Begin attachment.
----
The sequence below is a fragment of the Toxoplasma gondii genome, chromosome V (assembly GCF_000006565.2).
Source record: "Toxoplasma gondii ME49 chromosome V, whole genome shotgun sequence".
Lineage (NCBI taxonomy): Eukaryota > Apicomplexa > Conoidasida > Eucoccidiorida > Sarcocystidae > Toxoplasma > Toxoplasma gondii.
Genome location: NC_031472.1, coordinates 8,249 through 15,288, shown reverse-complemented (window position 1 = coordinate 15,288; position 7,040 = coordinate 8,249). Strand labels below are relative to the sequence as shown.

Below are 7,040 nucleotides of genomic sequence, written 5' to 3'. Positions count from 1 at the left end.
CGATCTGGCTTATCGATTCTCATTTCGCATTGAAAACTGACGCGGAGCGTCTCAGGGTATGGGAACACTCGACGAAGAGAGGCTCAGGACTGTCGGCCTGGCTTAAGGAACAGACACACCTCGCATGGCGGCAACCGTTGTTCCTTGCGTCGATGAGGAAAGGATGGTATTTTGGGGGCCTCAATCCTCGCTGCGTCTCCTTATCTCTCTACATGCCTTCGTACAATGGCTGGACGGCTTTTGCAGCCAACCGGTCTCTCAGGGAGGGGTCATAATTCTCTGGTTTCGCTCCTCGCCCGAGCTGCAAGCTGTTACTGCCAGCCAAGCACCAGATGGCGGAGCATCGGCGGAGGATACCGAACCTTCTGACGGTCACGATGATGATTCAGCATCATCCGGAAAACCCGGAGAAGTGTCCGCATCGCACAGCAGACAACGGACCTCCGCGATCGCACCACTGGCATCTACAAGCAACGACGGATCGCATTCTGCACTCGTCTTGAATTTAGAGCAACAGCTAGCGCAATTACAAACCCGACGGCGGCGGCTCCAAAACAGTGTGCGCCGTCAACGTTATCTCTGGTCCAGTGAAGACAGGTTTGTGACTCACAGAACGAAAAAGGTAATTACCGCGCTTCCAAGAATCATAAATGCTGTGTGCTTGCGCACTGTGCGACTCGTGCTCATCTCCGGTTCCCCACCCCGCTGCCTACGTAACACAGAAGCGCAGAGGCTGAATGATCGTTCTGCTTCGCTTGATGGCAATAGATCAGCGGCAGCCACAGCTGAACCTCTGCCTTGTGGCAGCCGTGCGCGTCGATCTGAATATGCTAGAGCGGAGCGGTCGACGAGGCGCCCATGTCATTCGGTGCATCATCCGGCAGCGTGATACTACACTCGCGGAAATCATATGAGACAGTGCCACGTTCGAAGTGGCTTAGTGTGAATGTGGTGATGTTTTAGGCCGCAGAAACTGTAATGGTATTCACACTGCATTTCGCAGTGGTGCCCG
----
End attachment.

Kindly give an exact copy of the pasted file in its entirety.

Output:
The sequence below is a fragment of the Toxoplasma gondii genome, chromosome V (assembly GCF_000006565.2).
Source record: "Toxoplasma gondii ME49 chromosome V, whole genome shotgun sequence".
Lineage (NCBI taxonomy): Eukaryota > Apicomplexa > Conoidasida > Eucoccidiorida > Sarcocystidae > Toxoplasma > Toxoplasma gondii.
Genome location: NC_031472.1, coordinates 8,249 through 15,288, shown reverse-complemented (window position 1 = coordinate 15,288; position 7,040 = coordinate 8,249). Strand labels below are relative to the sequence as shown.

Below are 7,040 nucleotides of genomic sequence, written 5' to 3'. Positions count from 1 at the left end.
CGATCTGGCTTATCGATTCTCATTTCGCATTGAAAACTGACGCGGAGCGTCTCAGGGTATGGGAACACTCGACGAAGAGAGGCTCAGGACTGTCGGCCTGGCTTAAGGAACAGACACACCTCGCATGGCGGCAACCGTTGTTCCTTGCGTCGATGAGGAAAGGATGGTATTTTGGGGGCCTCAATCCTCGCTGCGTCTCCTTATCTCTCTACATGCCTTCGTACAATGGCTGGACGGCTTTTGCAGCCAACCGGTCTCTCAGGGAGGGGTCATAATTCTCTGGTTTCGCTCCTCGCCCGAGCTGCAAGCTGTTACTGCCAGCCAAGCACCAGATGGCGGAGCATCGGCGGAGGATACCGAACCTTCTGACGGTCACGATGATGATTCAGCATCATCCGGAAAACCCGGAGAAGTGTCCGCATCGCACAGCAGACAACGGACCTCCGCGATCGCACCACTGGCATCTACAAGCAACGACGGATCGCATTCTGCACTCGTCTTGAATTTAGAGCAACAGCTAGCGCAATTACAAACCCGACGGCGGCGGCTCCAAAACAGTGTGCGCCGTCAACGTTATCTCTGGTCCAGTGAAGACAGGTTTGTGACTCACAGAACGAAAAAGGTAATTACCGCGCTTCCAAGAATCATAAATGCTGTGTGCTTGCGCACTGTGCGACTCGTGCTCATCTCCGGTTCCCCACCCCGCTGCCTACGTAACACAGAAGCGCAGAGGCTGAATGATCGTTCTGCTTCGCTTGATGGCAATAGATCAGCGGCAGCCACAGCTGAACCTCTGCCTTGTGGCAGCCGTGCGCGTCGATCTGAATATGCTAGAGCGGAGCGGTCGACGAGGCGCCCATGTCATTCGGTGCATCATCCGGCAGCGTGATACTACACTCGCGGAAATCATATGAGACAGTGCCACGTTCGAAGTGGCTTAGTGTGAATGTGGTGATGTTTTAGGCCGCAGAAACTGTAATGGTATTCACACTGCATTTCGCAGTGGTGCCCG